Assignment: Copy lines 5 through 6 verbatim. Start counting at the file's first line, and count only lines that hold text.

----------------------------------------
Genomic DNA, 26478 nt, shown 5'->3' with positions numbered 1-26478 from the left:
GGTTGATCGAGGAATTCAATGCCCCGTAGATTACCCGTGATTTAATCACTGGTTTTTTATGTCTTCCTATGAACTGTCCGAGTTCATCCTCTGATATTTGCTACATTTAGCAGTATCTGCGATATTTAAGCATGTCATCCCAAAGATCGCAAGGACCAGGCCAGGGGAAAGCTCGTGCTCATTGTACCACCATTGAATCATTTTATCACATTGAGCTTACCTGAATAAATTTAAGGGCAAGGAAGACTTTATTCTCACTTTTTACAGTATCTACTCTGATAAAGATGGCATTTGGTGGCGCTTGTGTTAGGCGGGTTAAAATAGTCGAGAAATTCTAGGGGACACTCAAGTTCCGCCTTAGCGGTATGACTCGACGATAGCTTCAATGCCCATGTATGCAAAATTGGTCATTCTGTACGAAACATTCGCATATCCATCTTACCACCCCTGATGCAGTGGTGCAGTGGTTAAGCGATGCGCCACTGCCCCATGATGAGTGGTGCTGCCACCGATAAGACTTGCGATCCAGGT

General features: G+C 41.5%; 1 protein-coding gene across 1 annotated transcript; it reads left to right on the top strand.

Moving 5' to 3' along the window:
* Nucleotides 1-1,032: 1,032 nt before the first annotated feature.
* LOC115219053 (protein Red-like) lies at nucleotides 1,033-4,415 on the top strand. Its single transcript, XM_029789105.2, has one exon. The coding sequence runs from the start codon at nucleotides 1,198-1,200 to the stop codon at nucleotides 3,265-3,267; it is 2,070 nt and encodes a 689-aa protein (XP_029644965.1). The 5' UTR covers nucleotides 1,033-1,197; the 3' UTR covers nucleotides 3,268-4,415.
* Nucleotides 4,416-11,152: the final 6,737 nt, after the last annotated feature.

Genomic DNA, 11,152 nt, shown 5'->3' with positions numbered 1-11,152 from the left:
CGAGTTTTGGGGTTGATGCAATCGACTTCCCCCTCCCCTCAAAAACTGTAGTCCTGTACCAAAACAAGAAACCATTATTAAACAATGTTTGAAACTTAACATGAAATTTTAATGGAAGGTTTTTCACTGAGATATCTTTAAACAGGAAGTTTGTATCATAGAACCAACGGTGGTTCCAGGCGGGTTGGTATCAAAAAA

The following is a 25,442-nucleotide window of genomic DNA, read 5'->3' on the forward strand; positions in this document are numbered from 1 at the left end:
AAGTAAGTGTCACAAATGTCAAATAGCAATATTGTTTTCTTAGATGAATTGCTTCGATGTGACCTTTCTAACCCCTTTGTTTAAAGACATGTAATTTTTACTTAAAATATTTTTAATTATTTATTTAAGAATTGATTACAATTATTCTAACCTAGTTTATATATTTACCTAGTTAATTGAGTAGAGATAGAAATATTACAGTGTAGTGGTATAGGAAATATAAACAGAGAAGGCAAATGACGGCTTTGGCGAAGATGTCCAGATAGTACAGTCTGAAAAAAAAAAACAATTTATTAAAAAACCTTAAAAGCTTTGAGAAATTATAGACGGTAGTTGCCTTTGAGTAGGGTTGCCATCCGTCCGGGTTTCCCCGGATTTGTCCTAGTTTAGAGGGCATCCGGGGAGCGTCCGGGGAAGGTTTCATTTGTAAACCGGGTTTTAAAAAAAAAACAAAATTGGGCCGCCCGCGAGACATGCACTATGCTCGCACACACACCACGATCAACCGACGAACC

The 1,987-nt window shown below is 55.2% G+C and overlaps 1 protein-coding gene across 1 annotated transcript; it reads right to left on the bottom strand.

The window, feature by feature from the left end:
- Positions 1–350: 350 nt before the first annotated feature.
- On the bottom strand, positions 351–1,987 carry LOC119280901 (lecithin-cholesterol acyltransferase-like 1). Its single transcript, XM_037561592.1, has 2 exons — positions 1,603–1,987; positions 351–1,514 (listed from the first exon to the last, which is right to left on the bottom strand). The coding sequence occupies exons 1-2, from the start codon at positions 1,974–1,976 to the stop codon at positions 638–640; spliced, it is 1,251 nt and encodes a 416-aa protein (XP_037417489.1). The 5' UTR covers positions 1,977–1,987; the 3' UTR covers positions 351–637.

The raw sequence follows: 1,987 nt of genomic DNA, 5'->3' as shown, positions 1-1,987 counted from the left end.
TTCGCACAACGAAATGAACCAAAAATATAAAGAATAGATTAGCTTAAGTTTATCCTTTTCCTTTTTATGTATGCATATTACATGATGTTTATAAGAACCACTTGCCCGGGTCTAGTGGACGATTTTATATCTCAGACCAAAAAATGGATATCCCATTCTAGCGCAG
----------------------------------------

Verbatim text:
* Nucleotides 1-1,032: 1,032 nt before the first annotated feature.
* LOC115219053 (protein Red-like) lies at nucleotides 1,033-4,415 on the top strand. Its single transcript, XM_029789105.2, has one exon. The coding sequence runs from the start codon at nucleotides 1,198-1,200 to the stop codon at nucleotides 3,265-3,267; it is 2,070 nt and encodes a 689-aa protein (XP_029644965.1). The 5' UTR covers nucleotides 1,033-1,197; the 3' UTR covers nucleotides 3,268-4,415.